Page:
Some very old IOUs


It was a sorry tale of speculation, grossly over-inflated share values, stock crash and ruin for many thousands.

Company money was used to deal in its own shares, and selected individuals purchasing shares were given loans backed by those same shares to spend on purchasing more shares.

Sound familiar? The national and European economies slumped and the government would be saddled with a debt that would not be paid off for ... nearly 300 years.

We speak, of course, of the slave-trading South Sea Company and the infamous bubble of 1720, not our own more recent bubble – by contrast, Ireland, all being well, will have paid back its EU loans in a mere 30 years.

And the degree of political venality involved in the earlier crash would make our own “blind-eye” political class appear like angels – a parliamentary inquiry revealed widespread fraud among the company directors and corruption in the cabinet, a large part of whom were impeached.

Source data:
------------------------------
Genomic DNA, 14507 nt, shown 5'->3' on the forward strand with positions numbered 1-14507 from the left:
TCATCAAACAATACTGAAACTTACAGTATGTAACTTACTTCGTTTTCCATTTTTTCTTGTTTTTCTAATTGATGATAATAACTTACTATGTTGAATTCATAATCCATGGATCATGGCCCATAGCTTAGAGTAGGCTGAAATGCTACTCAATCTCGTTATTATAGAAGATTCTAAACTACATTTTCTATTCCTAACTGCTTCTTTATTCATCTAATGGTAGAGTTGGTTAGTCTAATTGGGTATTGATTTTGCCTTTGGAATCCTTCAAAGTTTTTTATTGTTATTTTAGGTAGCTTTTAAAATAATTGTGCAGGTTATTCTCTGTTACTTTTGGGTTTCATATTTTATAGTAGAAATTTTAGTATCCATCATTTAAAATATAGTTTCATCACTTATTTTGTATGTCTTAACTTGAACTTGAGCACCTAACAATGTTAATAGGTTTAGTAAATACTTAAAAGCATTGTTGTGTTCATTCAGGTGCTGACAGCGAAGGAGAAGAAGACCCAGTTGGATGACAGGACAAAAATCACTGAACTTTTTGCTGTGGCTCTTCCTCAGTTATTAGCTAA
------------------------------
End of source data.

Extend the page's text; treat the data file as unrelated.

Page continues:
The chancellor of the exchequer, John Aislabie, was jailed.

Among the many companies to go public in that gloriously unregulated year was one that infamously advertised itself as “a company for carrying out an undertaking of great advantage, but nobody to know what it is”. A latter-day Anglo?

The chancellor’s latest successor, George Osbourne, on Wednesday announced in the Commons that he hopes shortly, finally to repay the last of the South Sea Company bonds and five others of £435 million in historical “perpetual” gilts, which have no repayment date, “when we deem it value for money to do so”.

The treasury, taking “advantage of the low yield environment to consolidate the debt portfolio”, will also repay the UK’s entire remaining first World War debt of £1.9 billion from next March, nearly 100 years after it was first issued. The war loan bond pays 3.5 per cent interest and is by far the most widely held UK government bond, with more than 120,000 individual holders.

Generations on, we still pay for the shells that decimated our grandparents’ generation.